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When the last of the California missions was founded in 1823, the chain of missions reached 650 miles from San Diego to Sonoma. Since they were spaced about a day’s walk apart along the El Camino Real (The Royal Road), the missions were found by travelers to be good stopping places for a night’s rest. Each of the missions had rooms available to guests.

Guests were important to the people who lived at the mission. From travelers they heard news of what was happening at the other missions, and in the world beyond California. Sometimes the visitors were ship captains, fur traders, or explorers with exciting tales to tell. The mission padres especially welcomed guests who brought news of the padres’ comrades and families in Spain and Mexico.

Though all of the missions had quarters for guests, Mission San Gabriel and Mission San Fernando Rey were especially well situated for visitors. Mission San Gabriel was located at the junction of the north-south road (from Mexico to northern California) with an east-west route (from what was then the United States to the frontier area of California). Mission San Gabriel was noted for its gracious hospitality, and for its accommodations for many guests.

Mission San Fernando Rey had the most extensive guest quarters of all the missions. Its location on the road from the eastern United States to the new pueblo (village) of Los Angeles made it a popular resting place for travelers. The guest quarters at Mission San Fernando Rey were large. The building was known as the Long Building because of its unusual size -- 235 feet long by 65 feet wide, with 21 rooms.

The reception hall in the Long Building had paintings decorating the walls, and an eight-candle iron chandelier hanging from the roof beams. In addition to the ordinary guest rooms, Mission San Fernando Rey had a special “governor’s chamber” which was for more important guests. It was somewhat nicer and more comfortably furnished than the other guest rooms.

Guest quarters were usually located in the section of the mission called the convento, which is also where the padres’quarters were located. The convento was at the front of the mission compound, often extending from one side of the church.

The reception room, called the sala, was the largest room in the convento wing, and often was the largest room (except for the church sanctuary) in the entire mission. Besides being used to welcome and entertain guests, the reception rooms were sometimes used as classrooms where the padres would give instruction to the young native workers.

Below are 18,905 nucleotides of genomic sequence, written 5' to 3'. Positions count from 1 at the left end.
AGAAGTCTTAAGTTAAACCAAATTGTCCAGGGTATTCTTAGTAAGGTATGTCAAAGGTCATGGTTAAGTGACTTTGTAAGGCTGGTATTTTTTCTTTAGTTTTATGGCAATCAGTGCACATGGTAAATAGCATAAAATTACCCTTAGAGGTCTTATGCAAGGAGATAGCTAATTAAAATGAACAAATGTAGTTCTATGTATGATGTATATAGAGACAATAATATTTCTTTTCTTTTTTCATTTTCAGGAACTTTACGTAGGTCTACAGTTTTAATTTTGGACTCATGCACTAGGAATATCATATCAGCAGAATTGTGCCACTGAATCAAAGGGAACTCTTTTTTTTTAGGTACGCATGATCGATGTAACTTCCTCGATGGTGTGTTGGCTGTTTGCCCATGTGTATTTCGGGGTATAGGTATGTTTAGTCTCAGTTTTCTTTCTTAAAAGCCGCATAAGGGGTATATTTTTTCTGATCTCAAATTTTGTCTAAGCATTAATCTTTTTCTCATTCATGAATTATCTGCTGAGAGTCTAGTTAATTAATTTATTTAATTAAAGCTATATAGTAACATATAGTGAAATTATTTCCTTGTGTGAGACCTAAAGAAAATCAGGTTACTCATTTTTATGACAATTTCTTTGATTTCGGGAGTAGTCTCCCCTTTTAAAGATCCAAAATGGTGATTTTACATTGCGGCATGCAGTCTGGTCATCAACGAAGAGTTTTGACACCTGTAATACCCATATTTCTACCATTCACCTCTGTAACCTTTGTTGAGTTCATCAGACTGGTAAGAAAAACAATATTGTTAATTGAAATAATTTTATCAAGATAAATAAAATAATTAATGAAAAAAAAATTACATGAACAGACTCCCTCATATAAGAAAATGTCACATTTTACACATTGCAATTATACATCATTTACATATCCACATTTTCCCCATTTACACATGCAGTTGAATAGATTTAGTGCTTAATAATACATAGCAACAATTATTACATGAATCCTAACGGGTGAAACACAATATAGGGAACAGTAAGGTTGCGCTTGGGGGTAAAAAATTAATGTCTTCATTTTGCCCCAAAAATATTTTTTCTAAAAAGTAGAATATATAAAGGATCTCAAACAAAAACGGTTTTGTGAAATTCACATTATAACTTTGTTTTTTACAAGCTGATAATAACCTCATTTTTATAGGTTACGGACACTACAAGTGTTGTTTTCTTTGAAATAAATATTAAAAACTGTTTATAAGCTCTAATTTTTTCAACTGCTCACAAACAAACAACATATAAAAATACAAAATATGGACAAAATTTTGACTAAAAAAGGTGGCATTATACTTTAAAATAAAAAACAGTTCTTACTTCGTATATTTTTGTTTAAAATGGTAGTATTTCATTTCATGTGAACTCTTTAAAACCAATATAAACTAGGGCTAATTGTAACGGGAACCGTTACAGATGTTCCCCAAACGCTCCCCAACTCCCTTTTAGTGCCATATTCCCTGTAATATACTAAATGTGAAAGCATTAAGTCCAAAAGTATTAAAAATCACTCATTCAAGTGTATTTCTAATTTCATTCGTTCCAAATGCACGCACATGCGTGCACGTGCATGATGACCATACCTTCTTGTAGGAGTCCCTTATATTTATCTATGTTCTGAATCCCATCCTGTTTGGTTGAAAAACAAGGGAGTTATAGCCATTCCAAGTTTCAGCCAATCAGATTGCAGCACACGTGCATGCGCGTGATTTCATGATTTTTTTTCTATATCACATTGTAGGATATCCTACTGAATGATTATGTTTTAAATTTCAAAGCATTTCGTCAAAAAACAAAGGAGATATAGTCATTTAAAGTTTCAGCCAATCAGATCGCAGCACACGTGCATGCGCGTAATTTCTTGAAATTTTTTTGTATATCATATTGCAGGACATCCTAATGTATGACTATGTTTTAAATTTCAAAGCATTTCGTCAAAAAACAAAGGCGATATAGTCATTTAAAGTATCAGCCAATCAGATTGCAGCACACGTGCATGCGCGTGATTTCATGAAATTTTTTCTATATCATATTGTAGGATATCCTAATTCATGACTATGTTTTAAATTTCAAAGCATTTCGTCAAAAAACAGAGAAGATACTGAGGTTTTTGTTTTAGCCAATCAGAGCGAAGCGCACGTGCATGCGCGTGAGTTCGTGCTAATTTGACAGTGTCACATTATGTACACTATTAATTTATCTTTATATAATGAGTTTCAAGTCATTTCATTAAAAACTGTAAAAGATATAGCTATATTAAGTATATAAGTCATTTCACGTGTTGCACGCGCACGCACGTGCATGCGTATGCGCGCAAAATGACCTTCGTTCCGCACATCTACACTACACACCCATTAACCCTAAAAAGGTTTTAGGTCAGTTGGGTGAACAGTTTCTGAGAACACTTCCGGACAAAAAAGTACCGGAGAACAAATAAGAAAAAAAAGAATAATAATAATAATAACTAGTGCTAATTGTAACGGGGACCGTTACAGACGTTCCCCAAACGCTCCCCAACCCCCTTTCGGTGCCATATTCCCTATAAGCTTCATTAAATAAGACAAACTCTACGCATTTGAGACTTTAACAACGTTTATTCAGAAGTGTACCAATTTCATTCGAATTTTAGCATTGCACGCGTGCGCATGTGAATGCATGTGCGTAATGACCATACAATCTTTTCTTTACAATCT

In the reception hall there was usually a long, heavy table handmade by the mission craftsmen using local wood. Guests sat in plain, straight chairs or on wooden benches. The seats and backs of the chairs were made by stretching rawhide over the wooden frame. As Native Californian craftsmen became more skilled in furniture building and carving, the tables, chairs, and chests that they made were more finely crafted and decorated.

Only a few mission rooms had fireplaces to provide heat. Other areas may have been heated by metal pans filled with hot coals from the kitchen fires.

Mission guests were given small bedrooms for the night. The beds in these rooms were much like the beds that the padres used. A rough wooden frame was covered with rawhide. There were no sheets on the beds. The blankets were of coarsely-woven cloth, and were often prickly because the burrs and bits of thistle had not been removed from the wool before it was spun into yarn and woven into cloth. It is also reported that the blankets often harbored fleas, which would bite guests during the night.

Though the rooms and furnishings were not fancy, guests at the missions felt a warm welcome. Food and lodging were free. A mission worker was often stationed at the door both day and night, to help the guests remove their traveling gear and to unsaddle their horses. A very popular chocolate drink called champurrado was always offered to guests. Meals were prepared for guests and served to them by the mission Indians.

The variety of guests at the missions was a source of interest for the padres and the Indians. Some missions had famous guests. Mission San Gabriel entertained Juan Bautista de Anza in 1774, as he was looking for a land route between Sonora, Mexico, and Monterey, California. In 1776 Anza returned with 240 settlers whom he was leading to San Francisco Bay, where they would establish a town.

Trapper Jedediah Smith and his band stayed at Mission San Gabriel for two months in 1826. Jedediah Smith, who was also a guest at Mission San José, was an explorer of the American West. Another well-known visitor at Mission San José was Kit Carson, frontier guide and soldier.

In addition to ordinary travelers and important visitors, the California missions welcomed people who were fugitives from the law. The Catholic Church rules said that all the missions were to be places of refuge, where someone accused of a crime would be safe until that person could have a fair trial.

The lawbreaker could only be taken away from the mission by an official who gave written promise that there would be a fair trial. This Church ruling was intended to prevent hasty executions of criminals, and to protect those accused of breaking the law from being lynched by angry mobs. Mission Soledad, because of its isolated location away from other communities, was often used as a place of refuge by criminals.

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